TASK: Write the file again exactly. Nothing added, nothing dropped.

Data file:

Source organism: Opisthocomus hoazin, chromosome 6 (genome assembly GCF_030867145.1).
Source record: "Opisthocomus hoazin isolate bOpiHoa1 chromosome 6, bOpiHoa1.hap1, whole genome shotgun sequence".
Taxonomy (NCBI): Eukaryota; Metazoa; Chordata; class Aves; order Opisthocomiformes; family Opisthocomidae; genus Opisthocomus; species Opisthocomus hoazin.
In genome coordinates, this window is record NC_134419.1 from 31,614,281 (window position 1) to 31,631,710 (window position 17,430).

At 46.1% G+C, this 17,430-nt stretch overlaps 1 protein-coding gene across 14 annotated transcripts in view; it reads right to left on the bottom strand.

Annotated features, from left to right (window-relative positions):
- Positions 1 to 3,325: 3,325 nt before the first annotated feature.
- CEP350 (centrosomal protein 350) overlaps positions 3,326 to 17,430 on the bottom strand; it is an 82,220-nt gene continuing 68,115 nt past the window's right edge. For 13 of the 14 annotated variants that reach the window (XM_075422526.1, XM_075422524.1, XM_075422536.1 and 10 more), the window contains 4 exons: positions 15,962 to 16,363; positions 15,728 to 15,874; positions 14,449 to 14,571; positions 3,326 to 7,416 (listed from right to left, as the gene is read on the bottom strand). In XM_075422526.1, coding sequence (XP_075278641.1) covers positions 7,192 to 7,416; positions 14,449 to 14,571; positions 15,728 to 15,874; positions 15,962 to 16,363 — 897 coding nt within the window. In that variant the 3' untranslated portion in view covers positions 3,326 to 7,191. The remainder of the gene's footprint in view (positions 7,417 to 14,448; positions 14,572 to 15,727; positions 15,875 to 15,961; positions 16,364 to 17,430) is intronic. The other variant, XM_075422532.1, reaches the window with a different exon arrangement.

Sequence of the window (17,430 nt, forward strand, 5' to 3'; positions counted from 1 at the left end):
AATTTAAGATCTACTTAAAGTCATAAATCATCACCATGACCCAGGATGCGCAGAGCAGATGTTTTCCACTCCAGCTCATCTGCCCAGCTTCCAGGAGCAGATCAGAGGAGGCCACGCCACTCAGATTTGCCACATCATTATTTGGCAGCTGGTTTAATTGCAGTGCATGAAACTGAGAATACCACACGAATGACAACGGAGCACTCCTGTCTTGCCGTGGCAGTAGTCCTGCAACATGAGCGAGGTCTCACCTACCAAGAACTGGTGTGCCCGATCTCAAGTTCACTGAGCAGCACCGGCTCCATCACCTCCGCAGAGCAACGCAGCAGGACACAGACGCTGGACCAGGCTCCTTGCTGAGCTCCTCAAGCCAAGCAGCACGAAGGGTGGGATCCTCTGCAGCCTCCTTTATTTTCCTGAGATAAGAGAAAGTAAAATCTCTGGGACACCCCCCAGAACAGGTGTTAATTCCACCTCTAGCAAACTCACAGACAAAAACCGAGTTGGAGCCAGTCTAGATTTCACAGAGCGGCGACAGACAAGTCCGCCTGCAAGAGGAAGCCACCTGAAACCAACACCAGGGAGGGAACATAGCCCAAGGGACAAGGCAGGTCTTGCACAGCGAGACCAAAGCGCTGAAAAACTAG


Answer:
Source organism: Opisthocomus hoazin, chromosome 6 (genome assembly GCF_030867145.1).
Source record: "Opisthocomus hoazin isolate bOpiHoa1 chromosome 6, bOpiHoa1.hap1, whole genome shotgun sequence".
Taxonomy (NCBI): Eukaryota; Metazoa; Chordata; class Aves; order Opisthocomiformes; family Opisthocomidae; genus Opisthocomus; species Opisthocomus hoazin.
In genome coordinates, this window is record NC_134419.1 from 31,614,281 (window position 1) to 31,631,710 (window position 17,430).

At 46.1% G+C, this 17,430-nt stretch overlaps 1 protein-coding gene across 14 annotated transcripts in view; it reads right to left on the bottom strand.

Annotated features, from left to right (window-relative positions):
- Positions 1 to 3,325: 3,325 nt before the first annotated feature.
- CEP350 (centrosomal protein 350) overlaps positions 3,326 to 17,430 on the bottom strand; it is an 82,220-nt gene continuing 68,115 nt past the window's right edge. For 13 of the 14 annotated variants that reach the window (XM_075422526.1, XM_075422524.1, XM_075422536.1 and 10 more), the window contains 4 exons: positions 15,962 to 16,363; positions 15,728 to 15,874; positions 14,449 to 14,571; positions 3,326 to 7,416 (listed from right to left, as the gene is read on the bottom strand). In XM_075422526.1, coding sequence (XP_075278641.1) covers positions 7,192 to 7,416; positions 14,449 to 14,571; positions 15,728 to 15,874; positions 15,962 to 16,363 — 897 coding nt within the window. In that variant the 3' untranslated portion in view covers positions 3,326 to 7,191. The remainder of the gene's footprint in view (positions 7,417 to 14,448; positions 14,572 to 15,727; positions 15,875 to 15,961; positions 16,364 to 17,430) is intronic. The other variant, XM_075422532.1, reaches the window with a different exon arrangement.

Sequence of the window (17,430 nt, forward strand, 5' to 3'; positions counted from 1 at the left end):
AATTTAAGATCTACTTAAAGTCATAAATCATCACCATGACCCAGGATGCGCAGAGCAGATGTTTTCCACTCCAGCTCATCTGCCCAGCTTCCAGGAGCAGATCAGAGGAGGCCACGCCACTCAGATTTGCCACATCATTATTTGGCAGCTGGTTTAATTGCAGTGCATGAAACTGAGAATACCACACGAATGACAACGGAGCACTCCTGTCTTGCCGTGGCAGTAGTCCTGCAACATGAGCGAGGTCTCACCTACCAAGAACTGGTGTGCCCGATCTCAAGTTCACTGAGCAGCACCGGCTCCATCACCTCCGCAGAGCAACGCAGCAGGACACAGACGCTGGACCAGGCTCCTTGCTGAGCTCCTCAAGCCAAGCAGCACGAAGGGTGGGATCCTCTGCAGCCTCCTTTATTTTCCTGAGATAAGAGAAAGTAAAATCTCTGGGACACCCCCCAGAACAGGTGTTAATTCCACCTCTAGCAAACTCACAGACAAAAACCGAGTTGGAGCCAGTCTAGATTTCACAGAGCGGCGACAGACAAGTCCGCCTGCAAGAGGAAGCCACCTGAAACCAACACCAGGGAGGGAACATAGCCCAAGGGACAAGGCAGGTCTTGCACAGCGAGACCAAAGCGCTGAAAAACTAG